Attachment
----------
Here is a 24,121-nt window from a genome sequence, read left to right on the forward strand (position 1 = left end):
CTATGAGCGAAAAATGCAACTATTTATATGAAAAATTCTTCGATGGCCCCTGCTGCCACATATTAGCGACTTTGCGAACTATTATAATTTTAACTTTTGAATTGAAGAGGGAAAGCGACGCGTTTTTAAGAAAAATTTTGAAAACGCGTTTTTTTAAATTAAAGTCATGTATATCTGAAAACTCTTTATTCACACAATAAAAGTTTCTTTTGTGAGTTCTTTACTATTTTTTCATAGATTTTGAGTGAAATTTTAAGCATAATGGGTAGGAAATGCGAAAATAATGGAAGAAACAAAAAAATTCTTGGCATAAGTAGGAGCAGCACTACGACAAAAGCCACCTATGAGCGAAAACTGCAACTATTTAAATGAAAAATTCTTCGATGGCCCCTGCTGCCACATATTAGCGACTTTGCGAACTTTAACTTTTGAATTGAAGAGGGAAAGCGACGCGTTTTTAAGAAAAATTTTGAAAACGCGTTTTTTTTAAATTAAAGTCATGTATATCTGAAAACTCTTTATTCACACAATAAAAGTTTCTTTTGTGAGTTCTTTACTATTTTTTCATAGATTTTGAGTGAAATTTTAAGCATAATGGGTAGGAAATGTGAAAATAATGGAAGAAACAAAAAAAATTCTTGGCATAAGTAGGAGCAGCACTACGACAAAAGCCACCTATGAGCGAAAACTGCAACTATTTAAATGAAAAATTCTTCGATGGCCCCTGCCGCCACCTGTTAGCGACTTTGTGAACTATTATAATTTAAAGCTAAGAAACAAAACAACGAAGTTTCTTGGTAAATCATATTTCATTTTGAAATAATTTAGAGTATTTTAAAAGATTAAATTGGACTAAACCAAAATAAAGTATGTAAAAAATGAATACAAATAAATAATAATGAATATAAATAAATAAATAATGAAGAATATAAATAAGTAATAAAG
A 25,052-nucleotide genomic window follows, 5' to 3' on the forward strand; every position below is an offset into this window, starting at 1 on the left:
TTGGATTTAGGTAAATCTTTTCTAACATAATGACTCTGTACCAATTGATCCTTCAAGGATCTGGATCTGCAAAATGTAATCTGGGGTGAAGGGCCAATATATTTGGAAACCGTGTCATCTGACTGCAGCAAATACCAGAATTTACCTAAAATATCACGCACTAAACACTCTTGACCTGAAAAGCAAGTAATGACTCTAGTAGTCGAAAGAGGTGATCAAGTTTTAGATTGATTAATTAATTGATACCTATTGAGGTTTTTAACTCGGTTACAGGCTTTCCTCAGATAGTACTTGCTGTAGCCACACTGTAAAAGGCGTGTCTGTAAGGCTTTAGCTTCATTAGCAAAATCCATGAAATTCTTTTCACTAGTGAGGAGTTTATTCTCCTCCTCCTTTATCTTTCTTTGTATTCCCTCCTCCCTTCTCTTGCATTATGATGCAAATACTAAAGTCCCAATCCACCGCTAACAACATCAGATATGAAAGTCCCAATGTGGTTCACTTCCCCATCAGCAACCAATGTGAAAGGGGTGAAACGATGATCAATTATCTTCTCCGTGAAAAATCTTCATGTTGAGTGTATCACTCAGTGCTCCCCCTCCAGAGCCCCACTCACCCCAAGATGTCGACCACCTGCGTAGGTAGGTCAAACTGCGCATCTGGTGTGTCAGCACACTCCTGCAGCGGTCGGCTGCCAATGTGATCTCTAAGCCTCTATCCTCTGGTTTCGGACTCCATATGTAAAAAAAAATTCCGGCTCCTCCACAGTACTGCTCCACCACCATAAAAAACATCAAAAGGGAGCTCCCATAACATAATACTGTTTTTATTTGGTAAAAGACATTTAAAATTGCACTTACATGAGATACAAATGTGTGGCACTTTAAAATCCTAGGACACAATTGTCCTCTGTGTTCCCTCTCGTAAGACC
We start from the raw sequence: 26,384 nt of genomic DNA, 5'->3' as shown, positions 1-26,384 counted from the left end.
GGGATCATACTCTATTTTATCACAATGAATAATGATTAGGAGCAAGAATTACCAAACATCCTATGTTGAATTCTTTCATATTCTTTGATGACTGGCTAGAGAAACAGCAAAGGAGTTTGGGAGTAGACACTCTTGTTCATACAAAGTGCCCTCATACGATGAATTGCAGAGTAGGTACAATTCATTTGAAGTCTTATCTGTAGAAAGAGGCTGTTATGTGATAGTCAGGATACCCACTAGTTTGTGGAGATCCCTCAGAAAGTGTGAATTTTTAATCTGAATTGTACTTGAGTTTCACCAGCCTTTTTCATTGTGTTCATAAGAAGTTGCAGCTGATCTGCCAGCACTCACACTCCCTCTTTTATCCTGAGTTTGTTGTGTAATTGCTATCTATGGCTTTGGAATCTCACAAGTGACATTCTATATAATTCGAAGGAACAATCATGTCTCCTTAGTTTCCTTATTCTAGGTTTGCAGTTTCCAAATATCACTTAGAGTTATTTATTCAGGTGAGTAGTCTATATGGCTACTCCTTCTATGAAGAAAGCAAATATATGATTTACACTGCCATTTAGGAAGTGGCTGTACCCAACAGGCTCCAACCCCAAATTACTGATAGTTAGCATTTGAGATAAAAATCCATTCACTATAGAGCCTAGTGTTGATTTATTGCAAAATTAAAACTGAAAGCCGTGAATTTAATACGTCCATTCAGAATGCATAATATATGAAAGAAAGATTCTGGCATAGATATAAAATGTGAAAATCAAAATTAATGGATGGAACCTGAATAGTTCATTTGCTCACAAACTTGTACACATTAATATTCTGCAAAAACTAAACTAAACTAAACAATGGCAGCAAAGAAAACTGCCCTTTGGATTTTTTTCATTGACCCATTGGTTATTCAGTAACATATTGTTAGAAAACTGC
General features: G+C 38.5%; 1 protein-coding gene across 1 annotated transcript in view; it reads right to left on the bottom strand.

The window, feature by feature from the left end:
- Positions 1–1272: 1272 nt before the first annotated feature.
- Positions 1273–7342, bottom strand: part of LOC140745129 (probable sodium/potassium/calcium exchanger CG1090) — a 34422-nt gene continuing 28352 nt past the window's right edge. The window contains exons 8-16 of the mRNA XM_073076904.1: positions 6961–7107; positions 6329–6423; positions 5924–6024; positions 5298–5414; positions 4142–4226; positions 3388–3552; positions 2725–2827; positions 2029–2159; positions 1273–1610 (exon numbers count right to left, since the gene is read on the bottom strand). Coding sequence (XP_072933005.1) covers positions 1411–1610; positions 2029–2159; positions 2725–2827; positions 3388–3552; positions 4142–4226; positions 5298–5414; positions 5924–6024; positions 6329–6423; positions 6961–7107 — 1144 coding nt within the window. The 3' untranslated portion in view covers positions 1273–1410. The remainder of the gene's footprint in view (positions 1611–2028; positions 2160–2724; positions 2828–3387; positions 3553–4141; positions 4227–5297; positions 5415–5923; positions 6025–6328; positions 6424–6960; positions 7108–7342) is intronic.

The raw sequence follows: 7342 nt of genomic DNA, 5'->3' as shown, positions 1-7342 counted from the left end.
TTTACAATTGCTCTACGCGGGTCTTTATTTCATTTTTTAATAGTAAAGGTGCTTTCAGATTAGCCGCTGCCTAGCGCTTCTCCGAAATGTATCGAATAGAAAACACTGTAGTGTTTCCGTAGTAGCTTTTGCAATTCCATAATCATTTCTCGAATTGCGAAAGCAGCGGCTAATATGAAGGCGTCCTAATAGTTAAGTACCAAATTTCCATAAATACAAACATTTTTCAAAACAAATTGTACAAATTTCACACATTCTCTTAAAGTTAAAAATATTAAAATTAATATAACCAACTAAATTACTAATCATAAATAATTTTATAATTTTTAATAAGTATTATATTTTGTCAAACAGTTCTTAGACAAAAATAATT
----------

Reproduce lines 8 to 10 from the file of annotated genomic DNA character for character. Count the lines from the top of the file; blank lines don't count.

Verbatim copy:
The window, feature by feature from the left end:
- Positions 1–1272: 1272 nt before the first annotated feature.
- Positions 1273–7342, bottom strand: part of LOC140745129 (probable sodium/potassium/calcium exchanger CG1090) — a 34422-nt gene continuing 28352 nt past the window's right edge. The window contains exons 8-16 of the mRNA XM_073076904.1: positions 6961–7107; positions 6329–6423; positions 5924–6024; positions 5298–5414; positions 4142–4226; positions 3388–3552; positions 2725–2827; positions 2029–2159; positions 1273–1610 (exon numbers count right to left, since the gene is read on the bottom strand). Coding sequence (XP_072933005.1) covers positions 1411–1610; positions 2029–2159; positions 2725–2827; positions 3388–3552; positions 4142–4226; positions 5298–5414; positions 5924–6024; positions 6329–6423; positions 6961–7107 — 1144 coding nt within the window. The 3' untranslated portion in view covers positions 1273–1410. The remainder of the gene's footprint in view (positions 1611–2028; positions 2160–2724; positions 2828–3387; positions 3553–4141; positions 4227–5297; positions 5415–5923; positions 6025–6328; positions 6424–6960; positions 7108–7342) is intronic.